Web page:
Biological Invasions

, Volume 12, Issue 4, pp 751–759

Modeling the eradication of invasive mammals using the sterile male technique

  • Anders Gonçalves da Silva
  • Sergios-Orestis Kolokotronis
  • Dan Wharton
Original Paper

DOI: 10.1007/s10530-009-9477-5

Cite this article as:
Gonçalves da Silva, A., Kolokotronis, SO. & Wharton, D. Biol Invasions (2010) 12: 751. doi:10.1007/s10530-009-9477-5


Large vertebrates, like the domestic goat (Capra hircus), have been transported all over the world and are an ecological disaster to numerous island and mainland ecosystems. Eradication measures for such species are generally centered on lethal methods of removing individuals, an increasingly difficult process as populations become smaller and individual animals become much more difficult to detect. In addition, methods of lethal removal are becoming less desirable in the public eye, prompting the necessity to explore alternatives. Here we investigate the use of the sterile males technique as an effective strategy in the eradication of large mammals. The results of our simulations suggest that the use of sterile males as a single strategy would only be an effective measure to eradicate relatively small (no more than 100 individuals) isolated feral vertebrate populations. However, our results indicate that the technique could be employed as a successful and potentially cost-effective end-point complement to lethal control and/or as a preventative measure against re-invasion.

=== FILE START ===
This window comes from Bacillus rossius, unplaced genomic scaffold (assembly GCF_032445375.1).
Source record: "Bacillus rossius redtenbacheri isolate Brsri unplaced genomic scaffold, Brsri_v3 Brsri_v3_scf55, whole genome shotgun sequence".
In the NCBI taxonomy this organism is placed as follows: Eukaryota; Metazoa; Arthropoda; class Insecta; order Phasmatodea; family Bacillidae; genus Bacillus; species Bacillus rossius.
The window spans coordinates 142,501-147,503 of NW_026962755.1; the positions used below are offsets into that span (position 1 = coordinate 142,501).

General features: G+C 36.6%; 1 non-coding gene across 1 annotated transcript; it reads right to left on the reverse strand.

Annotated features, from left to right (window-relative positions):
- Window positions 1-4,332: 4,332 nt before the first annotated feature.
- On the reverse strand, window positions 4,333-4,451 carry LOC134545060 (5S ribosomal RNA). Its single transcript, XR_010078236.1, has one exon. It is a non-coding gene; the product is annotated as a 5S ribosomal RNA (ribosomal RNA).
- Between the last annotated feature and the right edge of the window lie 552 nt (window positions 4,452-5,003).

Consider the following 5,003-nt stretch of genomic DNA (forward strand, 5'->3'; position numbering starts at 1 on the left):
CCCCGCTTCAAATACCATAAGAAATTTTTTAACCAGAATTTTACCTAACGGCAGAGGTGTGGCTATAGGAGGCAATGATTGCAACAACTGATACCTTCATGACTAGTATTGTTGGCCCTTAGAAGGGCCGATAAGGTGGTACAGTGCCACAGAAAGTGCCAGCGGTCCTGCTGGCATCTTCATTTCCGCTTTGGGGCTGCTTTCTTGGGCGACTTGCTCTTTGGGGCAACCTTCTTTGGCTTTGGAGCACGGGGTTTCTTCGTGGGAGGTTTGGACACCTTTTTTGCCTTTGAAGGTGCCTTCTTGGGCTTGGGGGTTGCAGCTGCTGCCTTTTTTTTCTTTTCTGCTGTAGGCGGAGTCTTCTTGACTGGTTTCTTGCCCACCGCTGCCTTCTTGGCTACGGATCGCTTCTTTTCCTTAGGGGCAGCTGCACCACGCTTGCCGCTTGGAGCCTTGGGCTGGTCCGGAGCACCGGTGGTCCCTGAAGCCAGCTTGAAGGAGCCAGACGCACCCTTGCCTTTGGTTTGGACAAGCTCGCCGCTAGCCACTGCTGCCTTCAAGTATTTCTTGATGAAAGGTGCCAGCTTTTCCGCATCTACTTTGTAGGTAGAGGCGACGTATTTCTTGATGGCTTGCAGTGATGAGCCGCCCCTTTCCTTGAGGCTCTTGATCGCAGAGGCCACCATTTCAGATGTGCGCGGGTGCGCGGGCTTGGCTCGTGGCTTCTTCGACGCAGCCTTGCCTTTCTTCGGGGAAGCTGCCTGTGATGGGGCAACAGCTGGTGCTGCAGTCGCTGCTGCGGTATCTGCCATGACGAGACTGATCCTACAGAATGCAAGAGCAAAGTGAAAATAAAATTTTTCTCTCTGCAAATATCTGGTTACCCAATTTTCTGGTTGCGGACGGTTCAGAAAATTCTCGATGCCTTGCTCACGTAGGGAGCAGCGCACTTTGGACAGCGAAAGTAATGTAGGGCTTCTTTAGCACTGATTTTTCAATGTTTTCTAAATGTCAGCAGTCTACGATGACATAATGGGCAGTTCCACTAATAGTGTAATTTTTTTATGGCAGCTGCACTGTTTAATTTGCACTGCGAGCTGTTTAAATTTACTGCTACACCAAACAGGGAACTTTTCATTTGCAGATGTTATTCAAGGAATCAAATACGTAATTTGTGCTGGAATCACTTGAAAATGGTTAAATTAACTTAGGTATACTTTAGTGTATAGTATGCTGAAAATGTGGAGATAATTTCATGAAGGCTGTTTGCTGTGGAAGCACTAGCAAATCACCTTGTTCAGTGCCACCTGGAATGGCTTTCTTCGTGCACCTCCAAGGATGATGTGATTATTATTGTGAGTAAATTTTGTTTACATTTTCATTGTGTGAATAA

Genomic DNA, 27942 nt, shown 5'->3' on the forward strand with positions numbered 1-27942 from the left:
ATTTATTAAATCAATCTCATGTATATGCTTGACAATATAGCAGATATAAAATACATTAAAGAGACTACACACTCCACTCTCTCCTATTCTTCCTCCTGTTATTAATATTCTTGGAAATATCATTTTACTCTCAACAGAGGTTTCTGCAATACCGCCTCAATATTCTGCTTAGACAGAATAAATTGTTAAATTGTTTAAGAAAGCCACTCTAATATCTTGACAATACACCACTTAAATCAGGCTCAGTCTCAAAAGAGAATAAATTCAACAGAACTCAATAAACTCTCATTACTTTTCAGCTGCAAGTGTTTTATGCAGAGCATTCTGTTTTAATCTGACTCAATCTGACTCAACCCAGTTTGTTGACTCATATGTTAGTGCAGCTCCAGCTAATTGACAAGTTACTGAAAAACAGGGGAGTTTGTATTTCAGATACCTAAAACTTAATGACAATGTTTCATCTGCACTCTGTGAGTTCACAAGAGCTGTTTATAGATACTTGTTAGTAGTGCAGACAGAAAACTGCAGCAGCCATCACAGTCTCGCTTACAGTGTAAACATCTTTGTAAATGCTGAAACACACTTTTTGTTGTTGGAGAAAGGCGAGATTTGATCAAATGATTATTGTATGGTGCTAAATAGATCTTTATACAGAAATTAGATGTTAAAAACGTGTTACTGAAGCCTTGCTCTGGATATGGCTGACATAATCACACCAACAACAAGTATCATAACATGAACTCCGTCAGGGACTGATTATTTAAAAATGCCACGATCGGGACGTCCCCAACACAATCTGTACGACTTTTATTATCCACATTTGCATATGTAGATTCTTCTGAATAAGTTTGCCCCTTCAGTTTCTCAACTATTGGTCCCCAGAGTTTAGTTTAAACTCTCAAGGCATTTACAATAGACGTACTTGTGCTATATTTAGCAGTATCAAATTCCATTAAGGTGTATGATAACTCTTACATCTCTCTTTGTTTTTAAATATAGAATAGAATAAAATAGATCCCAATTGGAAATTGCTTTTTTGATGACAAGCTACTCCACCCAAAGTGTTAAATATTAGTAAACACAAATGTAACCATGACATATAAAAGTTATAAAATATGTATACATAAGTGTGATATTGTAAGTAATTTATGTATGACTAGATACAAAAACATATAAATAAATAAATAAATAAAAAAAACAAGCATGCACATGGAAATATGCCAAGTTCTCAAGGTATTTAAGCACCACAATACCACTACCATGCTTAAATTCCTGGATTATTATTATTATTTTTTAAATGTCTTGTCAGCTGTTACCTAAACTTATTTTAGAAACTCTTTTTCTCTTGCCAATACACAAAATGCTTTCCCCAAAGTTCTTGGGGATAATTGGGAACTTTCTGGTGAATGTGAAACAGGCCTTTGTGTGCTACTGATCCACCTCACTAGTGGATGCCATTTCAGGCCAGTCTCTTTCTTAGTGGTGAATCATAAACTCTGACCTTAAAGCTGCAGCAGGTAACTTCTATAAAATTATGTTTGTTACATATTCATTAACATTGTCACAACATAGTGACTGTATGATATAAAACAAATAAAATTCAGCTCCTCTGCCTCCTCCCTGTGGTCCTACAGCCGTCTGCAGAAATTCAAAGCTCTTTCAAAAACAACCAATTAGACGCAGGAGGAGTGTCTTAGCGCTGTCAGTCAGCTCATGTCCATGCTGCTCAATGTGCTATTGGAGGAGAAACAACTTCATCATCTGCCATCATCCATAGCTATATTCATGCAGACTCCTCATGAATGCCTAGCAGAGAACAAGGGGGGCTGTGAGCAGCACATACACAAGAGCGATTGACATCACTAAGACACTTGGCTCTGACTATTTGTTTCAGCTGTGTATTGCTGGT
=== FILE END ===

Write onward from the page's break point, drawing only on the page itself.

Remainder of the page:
Biological control Contraception Culling Islands Shooting Vertebrates 

Copyright information

© Springer Science+Business Media B.V. 2009

Authors and Affiliations

  • Anders Gonçalves da Silva
    • 1
  • Sergios-Orestis Kolokotronis
    • 1
  • Dan Wharton
    • 2
    • 3
  1. 1.Department of Ecology, Evolution, and Environmental BiologyColumbia UniversityNew YorkUSA
  2. 2.Wildlife Conservation SocietyCentral Park ZooNew YorkUSA
  3. 3.Chicago Zoological SocietyBrookfieldUSA

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